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Pharm Biol. 2014 Feb;52(2):157-61. doi: 10.3109/13880209.2013.820197. Epub 2013 Sep 19.

Polysaccharides from Cordyceps sinensis mycelium ameliorate exhaustive swimming exercise-induced oxidative stress.

Author information

1
Department of Physical Education, University of International Business and Economics , Beijing , P.R. China and.

Abstract

CONTEXT:

Cordyceps sinensis (Berk.) Sacc. (Clavicipitaceae) is a famous medicinal fungus (mushroom) in Chinese herbal medicine. Polysaccharides from Cordyceps sinensis (CSP) have been identified as active ingredients responsible for its biological activities. Although many pharmacological actions of CSP have received a great deal of attention, research in this area continues.

OBJECTIVE:

The current study was designed to investigate the effects of CSP on exhaustive exercise-induced oxidative stress.

MATERIALS AND METHODS:

The mice were divided into four groups: control (C), low-dose CSP treated (LC), intermediate-dose CSP treated (IC) and high-dose CSP treated (HC). The treated groups received CSP (100, 200 and 400 mg/kg, ig), while the control group received drinking water for 28 days, followed by being forced to undergo exhaustive swimming exercise, and some biochemical parameters including superoxide dismutase (SOD), glutathione peroxidase (GPx), catalase (CAT), malondialdehyde (MDA) and 8-hydroxy-2'-deoxyguanosine (8-OHdG) were measured using detection kits according to the manufacturers' instructions.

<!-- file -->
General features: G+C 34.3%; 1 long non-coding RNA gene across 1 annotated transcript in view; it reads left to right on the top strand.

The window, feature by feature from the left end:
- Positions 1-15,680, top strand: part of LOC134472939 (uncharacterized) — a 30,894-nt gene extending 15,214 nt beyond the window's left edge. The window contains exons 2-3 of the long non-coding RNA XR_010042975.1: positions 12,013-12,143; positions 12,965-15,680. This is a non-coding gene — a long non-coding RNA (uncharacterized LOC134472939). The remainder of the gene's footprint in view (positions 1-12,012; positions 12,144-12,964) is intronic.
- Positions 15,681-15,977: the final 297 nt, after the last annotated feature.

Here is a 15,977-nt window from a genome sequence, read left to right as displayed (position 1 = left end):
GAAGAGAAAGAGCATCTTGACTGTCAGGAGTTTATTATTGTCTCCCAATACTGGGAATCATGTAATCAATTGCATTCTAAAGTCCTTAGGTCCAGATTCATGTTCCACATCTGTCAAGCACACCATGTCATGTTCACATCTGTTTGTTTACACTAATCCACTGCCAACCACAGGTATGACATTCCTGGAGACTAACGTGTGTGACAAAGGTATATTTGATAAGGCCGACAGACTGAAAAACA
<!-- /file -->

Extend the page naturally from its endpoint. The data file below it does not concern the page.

RESULTS:

Compared with the C group, exhaustive swimming time was significantly prolonged in the LC, IC and HC groups (p < 0.05); SOD activities in serum, liver and muscle were significantly higher in the IC and HC groups (p < 0.05); GPx activities in serum, liver and muscle were significantly higher in the LC, IC and HC groups (p < 0.05); CAT activities in serum, liver and muscle were significantly higher in the HC groups (p < 0.05); MDA and 8-OHdG levels in serum, liver and muscle were significantly lower in the LC, IC and HC groups (p < 0.05).

DISCUSSION AND CONCLUSION:

The results obtained herein indicate that CSP could ameliorate exhaustive exercise-induced oxidative stress.

PMID:
24047103
DOI:
10.3109/13880209.2013.820197
[Indexed for MEDLINE]

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